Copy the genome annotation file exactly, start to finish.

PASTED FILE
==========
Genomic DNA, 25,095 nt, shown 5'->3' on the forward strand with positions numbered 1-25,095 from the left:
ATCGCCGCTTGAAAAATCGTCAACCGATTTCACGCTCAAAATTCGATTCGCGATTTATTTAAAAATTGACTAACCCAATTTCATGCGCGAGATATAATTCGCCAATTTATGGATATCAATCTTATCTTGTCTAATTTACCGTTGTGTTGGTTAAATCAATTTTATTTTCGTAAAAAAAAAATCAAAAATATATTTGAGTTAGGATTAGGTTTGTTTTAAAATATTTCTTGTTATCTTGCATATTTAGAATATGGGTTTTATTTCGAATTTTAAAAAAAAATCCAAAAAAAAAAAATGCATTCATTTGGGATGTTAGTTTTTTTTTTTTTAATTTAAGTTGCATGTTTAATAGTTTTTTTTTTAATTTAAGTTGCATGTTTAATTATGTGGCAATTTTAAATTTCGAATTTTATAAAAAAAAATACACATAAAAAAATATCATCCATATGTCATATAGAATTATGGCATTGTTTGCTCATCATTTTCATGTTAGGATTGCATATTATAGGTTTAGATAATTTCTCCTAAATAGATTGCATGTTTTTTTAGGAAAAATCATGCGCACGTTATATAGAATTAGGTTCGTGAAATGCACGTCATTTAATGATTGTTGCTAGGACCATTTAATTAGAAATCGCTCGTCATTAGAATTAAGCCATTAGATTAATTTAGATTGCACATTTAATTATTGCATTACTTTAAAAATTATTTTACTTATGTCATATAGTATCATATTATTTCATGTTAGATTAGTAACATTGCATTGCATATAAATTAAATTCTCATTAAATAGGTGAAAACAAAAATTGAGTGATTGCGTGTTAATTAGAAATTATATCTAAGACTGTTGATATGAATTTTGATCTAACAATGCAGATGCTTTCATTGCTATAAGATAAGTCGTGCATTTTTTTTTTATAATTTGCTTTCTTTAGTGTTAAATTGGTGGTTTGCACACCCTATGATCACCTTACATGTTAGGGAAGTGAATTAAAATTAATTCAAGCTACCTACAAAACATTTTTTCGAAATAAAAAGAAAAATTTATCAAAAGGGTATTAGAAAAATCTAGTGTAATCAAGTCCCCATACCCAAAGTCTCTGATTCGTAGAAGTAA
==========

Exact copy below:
Genomic DNA, 25,095 nt, shown 5'->3' on the forward strand with positions numbered 1-25,095 from the left:
ATCGCCGCTTGAAAAATCGTCAACCGATTTCACGCTCAAAATTCGATTCGCGATTTATTTAAAAATTGACTAACCCAATTTCATGCGCGAGATATAATTCGCCAATTTATGGATATCAATCTTATCTTGTCTAATTTACCGTTGTGTTGGTTAAATCAATTTTATTTTCGTAAAAAAAAAATCAAAAATATATTTGAGTTAGGATTAGGTTTGTTTTAAAATATTTCTTGTTATCTTGCATATTTAGAATATGGGTTTTATTTCGAATTTTAAAAAAAAATCCAAAAAAAAAAAATGCATTCATTTGGGATGTTAGTTTTTTTTTTTTTAATTTAAGTTGCATGTTTAATAGTTTTTTTTTTAATTTAAGTTGCATGTTTAATTATGTGGCAATTTTAAATTTCGAATTTTATAAAAAAAAATACACATAAAAAAATATCATCCATATGTCATATAGAATTATGGCATTGTTTGCTCATCATTTTCATGTTAGGATTGCATATTATAGGTTTAGATAATTTCTCCTAAATAGATTGCATGTTTTTTTAGGAAAAATCATGCGCACGTTATATAGAATTAGGTTCGTGAAATGCACGTCATTTAATGATTGTTGCTAGGACCATTTAATTAGAAATCGCTCGTCATTAGAATTAAGCCATTAGATTAATTTAGATTGCACATTTAATTATTGCATTACTTTAAAAATTATTTTACTTATGTCATATAGTATCATATTATTTCATGTTAGATTAGTAACATTGCATTGCATATAAATTAAATTCTCATTAAATAGGTGAAAACAAAAATTGAGTGATTGCGTGTTAATTAGAAATTATATCTAAGACTGTTGATATGAATTTTGATCTAACAATGCAGATGCTTTCATTGCTATAAGATAAGTCGTGCATTTTTTTTTTATAATTTGCTTTCTTTAGTGTTAAATTGGTGGTTTGCACACCCTATGATCACCTTACATGTTAGGGAAGTGAATTAAAATTAATTCAAGCTACCTACAAAACATTTTTTCGAAATAAAAAGAAAAATTTATCAAAAGGGTATTAGAAAAATCTAGTGTAATCAAGTCCCCATACCCAAAGTCTCTGATTCGTAGAAGTAA